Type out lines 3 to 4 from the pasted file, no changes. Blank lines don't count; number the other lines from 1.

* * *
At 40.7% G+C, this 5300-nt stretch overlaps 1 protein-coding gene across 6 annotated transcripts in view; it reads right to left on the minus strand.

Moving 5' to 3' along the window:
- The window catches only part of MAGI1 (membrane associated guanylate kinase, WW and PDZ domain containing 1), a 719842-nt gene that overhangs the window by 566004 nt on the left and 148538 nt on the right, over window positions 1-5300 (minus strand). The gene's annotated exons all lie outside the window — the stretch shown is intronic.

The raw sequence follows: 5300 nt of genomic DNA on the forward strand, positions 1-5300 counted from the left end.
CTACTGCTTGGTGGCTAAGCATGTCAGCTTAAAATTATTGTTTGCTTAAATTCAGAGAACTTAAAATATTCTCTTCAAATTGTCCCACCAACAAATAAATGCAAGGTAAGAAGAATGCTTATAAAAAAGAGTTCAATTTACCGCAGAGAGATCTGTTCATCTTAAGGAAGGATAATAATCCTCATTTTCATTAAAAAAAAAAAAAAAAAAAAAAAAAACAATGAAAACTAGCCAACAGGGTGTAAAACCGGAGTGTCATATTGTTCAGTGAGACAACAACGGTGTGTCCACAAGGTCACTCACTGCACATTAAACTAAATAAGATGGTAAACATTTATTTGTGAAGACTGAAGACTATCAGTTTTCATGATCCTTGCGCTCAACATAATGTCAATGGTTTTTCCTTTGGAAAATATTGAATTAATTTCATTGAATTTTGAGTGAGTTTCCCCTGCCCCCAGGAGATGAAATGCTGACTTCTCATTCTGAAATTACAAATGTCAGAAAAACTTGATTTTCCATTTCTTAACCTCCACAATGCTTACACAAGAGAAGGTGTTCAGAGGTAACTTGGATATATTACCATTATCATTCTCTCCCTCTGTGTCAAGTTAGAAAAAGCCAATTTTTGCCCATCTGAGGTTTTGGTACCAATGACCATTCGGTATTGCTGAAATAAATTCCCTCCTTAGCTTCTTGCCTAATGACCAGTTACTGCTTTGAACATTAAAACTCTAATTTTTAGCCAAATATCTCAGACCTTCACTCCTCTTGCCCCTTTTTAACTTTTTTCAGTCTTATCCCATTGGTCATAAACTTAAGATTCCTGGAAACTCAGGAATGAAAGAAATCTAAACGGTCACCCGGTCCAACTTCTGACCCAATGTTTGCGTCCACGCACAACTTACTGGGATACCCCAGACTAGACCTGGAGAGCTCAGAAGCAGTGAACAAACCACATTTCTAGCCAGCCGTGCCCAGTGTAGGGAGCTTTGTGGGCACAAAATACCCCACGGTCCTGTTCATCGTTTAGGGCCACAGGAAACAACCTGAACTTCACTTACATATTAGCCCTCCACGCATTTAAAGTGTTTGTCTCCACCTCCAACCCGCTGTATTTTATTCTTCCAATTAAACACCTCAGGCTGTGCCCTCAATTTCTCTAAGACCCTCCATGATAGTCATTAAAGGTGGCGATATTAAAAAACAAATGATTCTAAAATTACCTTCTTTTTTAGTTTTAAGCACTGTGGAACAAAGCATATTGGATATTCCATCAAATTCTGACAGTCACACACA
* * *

- The window catches only part of MAGI1 (membrane associated guanylate kinase, WW and PDZ domain containing 1), a 719842-nt gene that overhangs the window by 566004 nt on the left and 148538 nt on the right, over window positions 1-5300 (minus strand). The gene's annotated exons all lie outside the window — the stretch shown is intronic.

The raw sequence follows: 5300 nt of genomic DNA on the forward strand, positions 1-5300 counted from the left end.